TIFF 2018: Our Review of ‘The Man Who Feels No Pain’

Posted in Festival Coverage, Film Festivals, Movies, Theatrical, TIFF '18 by - September 15, 2018
TIFF 2018: Our Review of ‘The Man Who Feels No Pain’

As the first Indian film to be featured in the Festival’s Midnight Madness section, writer-director Vasan Bala‘s The Man Who Feels No Pain hits all the right punches. Pun intended.

Abhimanyu Dassani makes his onscreen debut as Surya, the title character. Surya is born with ‘congenital insesitivity to pain’. As such, he grows up needing to learn how to react to pain. With the help of his grandfather (Mahesh Manjrekar), Surya learns about pain by watching martial arts films. He also starts to train in hopes to master the moves of many of his film heroes. All this in secret of his overprotective father (Jimit Trivedi), who believes Surya should not be exposed to the dangers of the big city… let alone the world.

As he grows up, Surya is set on becoming a crime fighter, super hero. On his first trip back to Mumbai, he encounters his childhood best friend Supri (Radhika Madan). In true Bollywood style, music plays and Surya becomes instantly smitten by Supri’s moves. Like Surya, Supri has been learning some martial arts; thanks to her one-legged karate master Manni (Gulshan Devaiah). In an interesting twist, Surya and Supri’s fighting skills are put to test in order to save master Manni from his evil twin-brother Jimmy.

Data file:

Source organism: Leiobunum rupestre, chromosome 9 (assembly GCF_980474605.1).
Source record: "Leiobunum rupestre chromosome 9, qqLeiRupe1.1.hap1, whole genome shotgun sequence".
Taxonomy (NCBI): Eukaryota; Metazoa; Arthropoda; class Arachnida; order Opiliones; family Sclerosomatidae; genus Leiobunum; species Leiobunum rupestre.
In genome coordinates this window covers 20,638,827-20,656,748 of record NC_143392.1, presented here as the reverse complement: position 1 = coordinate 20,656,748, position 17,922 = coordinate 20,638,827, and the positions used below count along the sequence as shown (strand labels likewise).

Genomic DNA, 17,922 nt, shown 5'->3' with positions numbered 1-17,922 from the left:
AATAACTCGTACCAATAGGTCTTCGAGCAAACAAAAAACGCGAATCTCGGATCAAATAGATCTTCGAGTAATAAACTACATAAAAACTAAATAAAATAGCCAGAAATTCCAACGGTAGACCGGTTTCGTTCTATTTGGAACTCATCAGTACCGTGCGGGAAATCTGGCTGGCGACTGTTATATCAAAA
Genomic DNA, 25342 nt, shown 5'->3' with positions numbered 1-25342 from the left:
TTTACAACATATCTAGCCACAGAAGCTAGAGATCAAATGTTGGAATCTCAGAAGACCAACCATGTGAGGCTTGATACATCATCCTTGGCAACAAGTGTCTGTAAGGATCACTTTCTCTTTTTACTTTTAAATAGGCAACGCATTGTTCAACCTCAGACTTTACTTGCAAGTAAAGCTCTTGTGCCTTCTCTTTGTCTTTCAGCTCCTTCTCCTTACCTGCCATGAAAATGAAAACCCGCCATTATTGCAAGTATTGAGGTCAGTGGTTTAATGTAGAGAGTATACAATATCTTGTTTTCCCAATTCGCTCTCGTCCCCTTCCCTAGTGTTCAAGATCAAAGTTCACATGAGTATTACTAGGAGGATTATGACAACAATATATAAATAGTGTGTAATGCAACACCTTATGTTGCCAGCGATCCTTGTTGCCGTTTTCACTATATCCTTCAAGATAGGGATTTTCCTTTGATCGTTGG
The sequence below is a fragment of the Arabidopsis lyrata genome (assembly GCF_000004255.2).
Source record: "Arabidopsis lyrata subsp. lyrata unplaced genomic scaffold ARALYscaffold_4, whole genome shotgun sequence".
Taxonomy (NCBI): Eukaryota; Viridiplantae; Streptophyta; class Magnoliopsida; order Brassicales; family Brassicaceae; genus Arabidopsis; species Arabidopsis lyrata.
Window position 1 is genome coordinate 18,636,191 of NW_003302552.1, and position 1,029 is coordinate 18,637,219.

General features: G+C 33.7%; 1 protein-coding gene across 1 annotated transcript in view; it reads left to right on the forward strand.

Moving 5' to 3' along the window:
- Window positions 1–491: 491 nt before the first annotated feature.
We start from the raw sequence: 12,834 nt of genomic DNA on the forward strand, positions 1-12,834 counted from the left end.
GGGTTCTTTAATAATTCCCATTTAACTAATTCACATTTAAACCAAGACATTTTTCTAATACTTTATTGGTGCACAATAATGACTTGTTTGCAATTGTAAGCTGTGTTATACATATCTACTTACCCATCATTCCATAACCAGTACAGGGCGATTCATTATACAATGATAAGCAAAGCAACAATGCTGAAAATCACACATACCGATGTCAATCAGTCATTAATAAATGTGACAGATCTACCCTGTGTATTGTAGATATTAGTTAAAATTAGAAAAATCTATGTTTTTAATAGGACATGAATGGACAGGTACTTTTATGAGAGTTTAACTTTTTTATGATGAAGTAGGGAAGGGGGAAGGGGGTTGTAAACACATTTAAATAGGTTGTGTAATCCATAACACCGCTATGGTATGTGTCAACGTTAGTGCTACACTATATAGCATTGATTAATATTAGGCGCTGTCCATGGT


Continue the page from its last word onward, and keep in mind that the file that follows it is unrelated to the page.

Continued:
With references and nods to classic cult films like Gymkata, Game of Death, Drunken Master with some Bollywood flavour, Bala creates an outrageously fun story. The Man Who Feels No Pain kicks a**.

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Heidy has a love of fine art history, films, books, world issues, music and science, leading her to share her adventures on her website (www.hyemusings.ca) , and as a contributor at other outlets. She loves sharing the many happenings in Toronto and hopes people will go out and support the arts in any fashion possible.
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